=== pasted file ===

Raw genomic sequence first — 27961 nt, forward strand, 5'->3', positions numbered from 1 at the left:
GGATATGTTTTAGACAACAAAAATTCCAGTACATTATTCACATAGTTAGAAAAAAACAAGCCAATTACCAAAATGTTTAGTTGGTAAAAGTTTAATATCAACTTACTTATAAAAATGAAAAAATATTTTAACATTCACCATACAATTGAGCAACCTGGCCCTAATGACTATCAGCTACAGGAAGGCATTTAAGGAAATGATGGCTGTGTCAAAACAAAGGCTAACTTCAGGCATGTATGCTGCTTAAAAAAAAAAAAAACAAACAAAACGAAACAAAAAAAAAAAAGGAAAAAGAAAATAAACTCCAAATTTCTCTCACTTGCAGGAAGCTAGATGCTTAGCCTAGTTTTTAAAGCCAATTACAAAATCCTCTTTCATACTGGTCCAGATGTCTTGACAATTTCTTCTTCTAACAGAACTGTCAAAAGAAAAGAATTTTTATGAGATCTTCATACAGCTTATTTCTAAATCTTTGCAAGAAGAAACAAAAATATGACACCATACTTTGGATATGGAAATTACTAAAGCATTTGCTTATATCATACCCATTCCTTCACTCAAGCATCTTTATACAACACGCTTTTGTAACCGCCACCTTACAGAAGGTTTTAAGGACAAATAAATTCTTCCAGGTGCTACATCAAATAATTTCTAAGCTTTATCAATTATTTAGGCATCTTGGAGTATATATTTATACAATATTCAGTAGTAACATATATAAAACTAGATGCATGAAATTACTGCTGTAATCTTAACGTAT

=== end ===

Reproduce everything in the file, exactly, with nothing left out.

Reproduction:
Raw genomic sequence first — 27961 nt, forward strand, 5'->3', positions numbered from 1 at the left:
GGATATGTTTTAGACAACAAAAATTCCAGTACATTATTCACATAGTTAGAAAAAAACAAGCCAATTACCAAAATGTTTAGTTGGTAAAAGTTTAATATCAACTTACTTATAAAAATGAAAAAATATTTTAACATTCACCATACAATTGAGCAACCTGGCCCTAATGACTATCAGCTACAGGAAGGCATTTAAGGAAATGATGGCTGTGTCAAAACAAAGGCTAACTTCAGGCATGTATGCTGCTTAAAAAAAAAAAAAACAAACAAAACGAAACAAAAAAAAAAAAGGAAAAAGAAAATAAACTCCAAATTTCTCTCACTTGCAGGAAGCTAGATGCTTAGCCTAGTTTTTAAAGCCAATTACAAAATCCTCTTTCATACTGGTCCAGATGTCTTGACAATTTCTTCTTCTAACAGAACTGTCAAAAGAAAAGAATTTTTATGAGATCTTCATACAGCTTATTTCTAAATCTTTGCAAGAAGAAACAAAAATATGACACCATACTTTGGATATGGAAATTACTAAAGCATTTGCTTATATCATACCCATTCCTTCACTCAAGCATCTTTATACAACACGCTTTTGTAACCGCCACCTTACAGAAGGTTTTAAGGACAAATAAATTCTTCCAGGTGCTACATCAAATAATTTCTAAGCTTTATCAATTATTTAGGCATCTTGGAGTATATATTTATACAATATTCAGTAGTAACATATATAAAACTAGATGCATGAAATTACTGCTGTAATCTTAACGTAT